AFACT loses iiNet piracy appeal case

AFACT loses iiNet piracy appeal case

Summary: The Federal Court has dismissed the appeal for the landmark iiNet copyright case brought against it by the Australian Federation Against Copyright Theft (AFACT).


The Federal Court has dismissed the appeal for the landmark iiNet copyright case brought against it by the Australian Federation Against Copyright Theft (AFACT).

In a full court room in Sydney today, the justices dismissed the appeal, with costs to be determined at a later date.

Justices Nicholas and Emmett were in favour of the appeal being dismissed, but Jagot was not.

Emmett said that the case should be dismissed, but that it was fair to say that the appellant was successful in a number of areas. This is why he wouldn't rule on the reimbursement of iiNet's legal costs. This matter will be addressed in a directions hearing on 11 March.

AFACT originally took iiNet to court back in November 2008, alleging the telco could have taken reasonable steps to stop users downloading illegally by, for example, issuing warnings and suspending or ultimately terminating user accounts.

Justice Cowdroy originally ruled in iiNet's favour, stating that the telco was merely providing a service to its customers and terminating customers' accounts would not be a reasonable step to prevent copyright infringement.

In AFACT's appeal, it stated that the judge had made serious errors in his ruling because the ISP was in constant contact with customers which AFACT claimed had breached copyright by downloading films and thus could have taken reasonable steps to prevent further copyright infringements.

It is expected that the AFACT party will appeal the ruling to the High Court within the next 28 days.

AFACT is keen for the Federal Government to move on strengthening copyright laws surrounding piracy before the onset of the National Broadband Network; however, Communications Minister Stephen Conroy has said the government is keeping an eye on the outcome of the iiNet case and will also wait for the completion of an upcoming media convergence review before considering any new policy.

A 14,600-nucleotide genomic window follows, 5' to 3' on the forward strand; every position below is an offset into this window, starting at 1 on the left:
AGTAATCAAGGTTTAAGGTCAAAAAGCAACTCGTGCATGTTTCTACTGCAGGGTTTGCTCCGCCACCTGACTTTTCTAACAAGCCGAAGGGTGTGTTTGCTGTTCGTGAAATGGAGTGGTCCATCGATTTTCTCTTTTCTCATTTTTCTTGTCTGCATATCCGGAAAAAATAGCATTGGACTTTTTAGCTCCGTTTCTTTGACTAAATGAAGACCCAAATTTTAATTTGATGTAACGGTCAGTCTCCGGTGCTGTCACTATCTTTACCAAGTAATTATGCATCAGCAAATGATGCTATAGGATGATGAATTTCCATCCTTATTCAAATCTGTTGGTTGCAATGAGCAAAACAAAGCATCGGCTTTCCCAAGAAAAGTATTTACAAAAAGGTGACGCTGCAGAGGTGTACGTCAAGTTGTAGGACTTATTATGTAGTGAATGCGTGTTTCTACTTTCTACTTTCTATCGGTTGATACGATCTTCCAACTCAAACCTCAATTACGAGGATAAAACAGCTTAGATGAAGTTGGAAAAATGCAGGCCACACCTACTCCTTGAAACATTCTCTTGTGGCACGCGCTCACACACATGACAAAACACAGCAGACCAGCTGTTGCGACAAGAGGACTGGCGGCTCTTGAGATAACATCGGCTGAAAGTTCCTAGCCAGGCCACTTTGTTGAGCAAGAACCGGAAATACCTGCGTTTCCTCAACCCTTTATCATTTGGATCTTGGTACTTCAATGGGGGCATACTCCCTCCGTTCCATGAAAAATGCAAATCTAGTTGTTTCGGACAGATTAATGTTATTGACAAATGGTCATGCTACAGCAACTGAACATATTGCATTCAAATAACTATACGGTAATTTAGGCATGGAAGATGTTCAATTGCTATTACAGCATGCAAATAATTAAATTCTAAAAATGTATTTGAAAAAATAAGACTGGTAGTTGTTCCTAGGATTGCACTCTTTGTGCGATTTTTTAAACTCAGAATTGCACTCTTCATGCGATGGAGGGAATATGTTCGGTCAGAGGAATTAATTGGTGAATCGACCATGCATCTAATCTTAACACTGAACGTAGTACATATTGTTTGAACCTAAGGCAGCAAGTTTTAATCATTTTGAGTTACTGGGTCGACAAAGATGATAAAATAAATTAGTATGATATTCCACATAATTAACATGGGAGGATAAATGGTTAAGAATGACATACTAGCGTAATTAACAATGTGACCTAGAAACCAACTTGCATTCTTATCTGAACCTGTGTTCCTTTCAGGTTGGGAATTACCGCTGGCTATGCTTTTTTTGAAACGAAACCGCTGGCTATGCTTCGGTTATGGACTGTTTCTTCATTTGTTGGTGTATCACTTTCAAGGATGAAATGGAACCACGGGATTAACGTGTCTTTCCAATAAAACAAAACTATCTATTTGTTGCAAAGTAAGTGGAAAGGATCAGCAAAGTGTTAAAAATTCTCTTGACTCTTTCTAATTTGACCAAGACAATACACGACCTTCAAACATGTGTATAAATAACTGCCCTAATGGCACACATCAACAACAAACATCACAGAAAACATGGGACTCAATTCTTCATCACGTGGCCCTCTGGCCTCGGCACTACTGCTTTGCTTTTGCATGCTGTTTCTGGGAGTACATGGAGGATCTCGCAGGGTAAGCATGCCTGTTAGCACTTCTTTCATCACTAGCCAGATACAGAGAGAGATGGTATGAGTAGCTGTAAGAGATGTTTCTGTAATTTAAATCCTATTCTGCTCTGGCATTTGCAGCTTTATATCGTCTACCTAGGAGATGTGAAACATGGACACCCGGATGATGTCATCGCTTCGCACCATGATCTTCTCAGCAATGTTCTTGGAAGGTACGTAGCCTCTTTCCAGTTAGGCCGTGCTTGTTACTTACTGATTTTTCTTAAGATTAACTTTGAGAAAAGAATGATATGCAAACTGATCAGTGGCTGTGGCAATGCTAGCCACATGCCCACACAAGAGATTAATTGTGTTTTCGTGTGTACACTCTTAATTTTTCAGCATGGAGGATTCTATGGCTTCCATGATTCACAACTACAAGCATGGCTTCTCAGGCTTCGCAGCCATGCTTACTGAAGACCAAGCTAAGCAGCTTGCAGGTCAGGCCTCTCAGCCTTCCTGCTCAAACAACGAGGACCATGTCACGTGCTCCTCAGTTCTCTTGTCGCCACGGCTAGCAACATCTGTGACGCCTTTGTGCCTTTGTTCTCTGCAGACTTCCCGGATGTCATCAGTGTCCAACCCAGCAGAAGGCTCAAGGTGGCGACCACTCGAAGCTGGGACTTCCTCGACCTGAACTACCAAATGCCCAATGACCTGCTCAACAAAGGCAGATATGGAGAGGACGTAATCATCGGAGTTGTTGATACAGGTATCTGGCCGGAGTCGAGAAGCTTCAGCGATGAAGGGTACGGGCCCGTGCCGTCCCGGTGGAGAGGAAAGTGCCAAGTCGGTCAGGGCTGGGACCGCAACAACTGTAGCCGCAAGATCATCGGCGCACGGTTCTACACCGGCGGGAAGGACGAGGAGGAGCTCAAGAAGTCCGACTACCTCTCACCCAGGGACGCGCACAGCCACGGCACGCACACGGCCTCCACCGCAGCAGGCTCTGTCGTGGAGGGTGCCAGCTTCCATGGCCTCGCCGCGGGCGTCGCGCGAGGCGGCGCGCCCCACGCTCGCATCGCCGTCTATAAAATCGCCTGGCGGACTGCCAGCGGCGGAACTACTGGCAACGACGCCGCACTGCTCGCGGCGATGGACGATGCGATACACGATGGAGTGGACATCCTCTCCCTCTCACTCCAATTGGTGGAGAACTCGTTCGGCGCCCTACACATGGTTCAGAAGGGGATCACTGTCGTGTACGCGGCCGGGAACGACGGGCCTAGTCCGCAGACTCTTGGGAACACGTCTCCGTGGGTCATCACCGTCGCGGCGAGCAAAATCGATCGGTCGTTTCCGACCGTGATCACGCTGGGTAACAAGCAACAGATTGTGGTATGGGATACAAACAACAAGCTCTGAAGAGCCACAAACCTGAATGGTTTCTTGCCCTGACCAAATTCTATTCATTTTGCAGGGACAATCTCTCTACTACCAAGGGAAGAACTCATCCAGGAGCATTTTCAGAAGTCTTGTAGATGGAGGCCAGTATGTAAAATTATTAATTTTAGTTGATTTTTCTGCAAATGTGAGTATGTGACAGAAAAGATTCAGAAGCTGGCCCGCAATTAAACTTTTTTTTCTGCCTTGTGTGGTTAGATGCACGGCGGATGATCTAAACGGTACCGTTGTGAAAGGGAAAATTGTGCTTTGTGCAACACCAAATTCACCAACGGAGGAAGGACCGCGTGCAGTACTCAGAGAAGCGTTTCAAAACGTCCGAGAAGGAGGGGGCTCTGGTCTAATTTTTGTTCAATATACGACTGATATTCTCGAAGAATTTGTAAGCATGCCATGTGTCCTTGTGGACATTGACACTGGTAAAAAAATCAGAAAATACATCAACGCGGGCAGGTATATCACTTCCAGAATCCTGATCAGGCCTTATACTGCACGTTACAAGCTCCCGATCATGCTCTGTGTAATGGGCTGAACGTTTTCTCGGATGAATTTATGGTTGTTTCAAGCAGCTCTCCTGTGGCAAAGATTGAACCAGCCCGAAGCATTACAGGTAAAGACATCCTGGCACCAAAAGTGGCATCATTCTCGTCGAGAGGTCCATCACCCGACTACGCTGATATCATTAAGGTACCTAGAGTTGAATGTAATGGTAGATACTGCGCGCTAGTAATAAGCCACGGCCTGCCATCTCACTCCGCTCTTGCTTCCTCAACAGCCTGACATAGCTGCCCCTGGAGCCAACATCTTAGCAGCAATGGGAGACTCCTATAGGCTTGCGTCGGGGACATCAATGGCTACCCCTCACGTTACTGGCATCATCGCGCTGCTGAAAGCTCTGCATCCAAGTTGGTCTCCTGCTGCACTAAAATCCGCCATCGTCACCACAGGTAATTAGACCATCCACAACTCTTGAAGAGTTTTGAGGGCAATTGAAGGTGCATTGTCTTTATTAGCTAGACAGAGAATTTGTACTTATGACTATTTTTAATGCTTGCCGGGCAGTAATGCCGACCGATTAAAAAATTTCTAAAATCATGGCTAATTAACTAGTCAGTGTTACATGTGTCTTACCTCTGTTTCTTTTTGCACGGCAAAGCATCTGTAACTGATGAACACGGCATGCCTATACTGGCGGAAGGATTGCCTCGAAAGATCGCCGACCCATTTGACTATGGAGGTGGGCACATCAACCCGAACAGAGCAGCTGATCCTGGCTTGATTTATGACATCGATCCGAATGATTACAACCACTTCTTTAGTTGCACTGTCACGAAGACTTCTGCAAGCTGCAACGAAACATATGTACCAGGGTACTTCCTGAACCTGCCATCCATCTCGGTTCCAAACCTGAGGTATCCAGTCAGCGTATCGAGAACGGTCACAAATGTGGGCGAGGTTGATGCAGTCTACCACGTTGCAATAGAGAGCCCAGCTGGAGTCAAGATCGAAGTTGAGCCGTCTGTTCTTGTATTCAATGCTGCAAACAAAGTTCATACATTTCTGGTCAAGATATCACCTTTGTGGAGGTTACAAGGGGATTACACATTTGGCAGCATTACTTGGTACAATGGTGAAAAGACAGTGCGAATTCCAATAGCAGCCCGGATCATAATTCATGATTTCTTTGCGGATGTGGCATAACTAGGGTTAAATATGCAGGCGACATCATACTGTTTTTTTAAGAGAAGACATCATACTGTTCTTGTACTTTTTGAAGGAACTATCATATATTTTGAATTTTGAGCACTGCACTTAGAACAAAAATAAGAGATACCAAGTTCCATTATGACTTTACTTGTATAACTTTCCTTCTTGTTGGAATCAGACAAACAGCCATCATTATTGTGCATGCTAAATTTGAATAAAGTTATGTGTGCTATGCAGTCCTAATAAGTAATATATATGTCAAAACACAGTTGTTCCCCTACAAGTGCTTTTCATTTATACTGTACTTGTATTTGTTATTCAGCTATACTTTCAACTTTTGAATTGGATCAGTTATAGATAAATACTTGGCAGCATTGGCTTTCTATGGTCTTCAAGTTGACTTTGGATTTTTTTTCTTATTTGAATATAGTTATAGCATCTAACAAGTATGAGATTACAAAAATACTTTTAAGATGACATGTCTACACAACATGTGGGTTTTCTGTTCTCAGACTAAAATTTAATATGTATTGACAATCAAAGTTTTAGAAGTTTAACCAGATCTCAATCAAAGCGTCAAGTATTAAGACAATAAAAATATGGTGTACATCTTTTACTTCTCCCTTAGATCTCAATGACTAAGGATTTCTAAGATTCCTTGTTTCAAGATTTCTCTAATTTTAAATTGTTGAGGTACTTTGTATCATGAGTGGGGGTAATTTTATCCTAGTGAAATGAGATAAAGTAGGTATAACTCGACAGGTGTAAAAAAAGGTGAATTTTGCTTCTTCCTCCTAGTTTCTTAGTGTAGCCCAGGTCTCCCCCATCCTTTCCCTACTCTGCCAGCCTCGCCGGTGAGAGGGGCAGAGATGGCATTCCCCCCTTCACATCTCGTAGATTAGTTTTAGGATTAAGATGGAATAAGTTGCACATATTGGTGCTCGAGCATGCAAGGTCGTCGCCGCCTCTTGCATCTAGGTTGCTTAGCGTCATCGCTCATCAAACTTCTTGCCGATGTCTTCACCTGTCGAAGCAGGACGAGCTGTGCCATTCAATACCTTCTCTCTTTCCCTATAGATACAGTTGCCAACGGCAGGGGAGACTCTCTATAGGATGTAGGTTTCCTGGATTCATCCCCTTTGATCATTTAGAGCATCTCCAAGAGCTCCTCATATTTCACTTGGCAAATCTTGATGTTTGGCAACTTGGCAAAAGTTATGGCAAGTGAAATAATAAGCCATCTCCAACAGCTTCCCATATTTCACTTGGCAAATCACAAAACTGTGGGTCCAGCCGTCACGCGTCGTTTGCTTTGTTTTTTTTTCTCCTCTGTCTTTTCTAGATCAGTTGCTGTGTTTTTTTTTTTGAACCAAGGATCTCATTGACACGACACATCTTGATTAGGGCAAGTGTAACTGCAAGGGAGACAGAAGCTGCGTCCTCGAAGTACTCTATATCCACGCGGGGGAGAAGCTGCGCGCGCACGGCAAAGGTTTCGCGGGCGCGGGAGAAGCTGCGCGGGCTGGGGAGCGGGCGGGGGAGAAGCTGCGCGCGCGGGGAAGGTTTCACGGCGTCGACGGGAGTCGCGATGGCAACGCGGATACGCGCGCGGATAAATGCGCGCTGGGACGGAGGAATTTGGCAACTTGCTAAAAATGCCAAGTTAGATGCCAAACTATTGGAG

Topics: Piracy, Government AU, Security, Telcos


Armed with a degree in Computer Science and a Masters in Journalism, Josh keeps a close eye on the telecommunications industry, the National Broadband Network, and all the goings on in government IT.

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  • Go cry in a corner now AFACT, Australia has quite frankly had enough of your idiocy.
    Hubert Cumberdale
  • A sensible result all round. It was a waste of the court's time.
  • You guys are joking.

    AFACT and its partners in crime RIAA/MPAA/BSA are all about keeping lawyers employed, they have a nice multi-million dollar industry formed around this. They have the copyright owners convinced this is a legal problem and look forward to taking it to the next level of court wherever possible, even though they rarely win.

    It is mainly a sales-marketing issue. Sure there will always be some 'piracy', but get the pricing right and sales will go up. And sales of Ferrari, Benz and BMW will drop.
  • AFACT may be in the right, had their been authoritative and effective methods put in place to thwart criminal activity on the internet. Asking internet providers to carry that burden wholly is very wrong.

    It's like saying to a hotel owner; We're going to fine you $6mil because your patrons do not comply with what we expect of them. Make them stop their criminal ways and we'll let you off. So, so wrong on many levels.

    AFACT, ought to disband and redirect funds towards creating a proper solution. Submit their draft to the appropriate international committee who handles such matters sooner than later.
    Lorem Dolor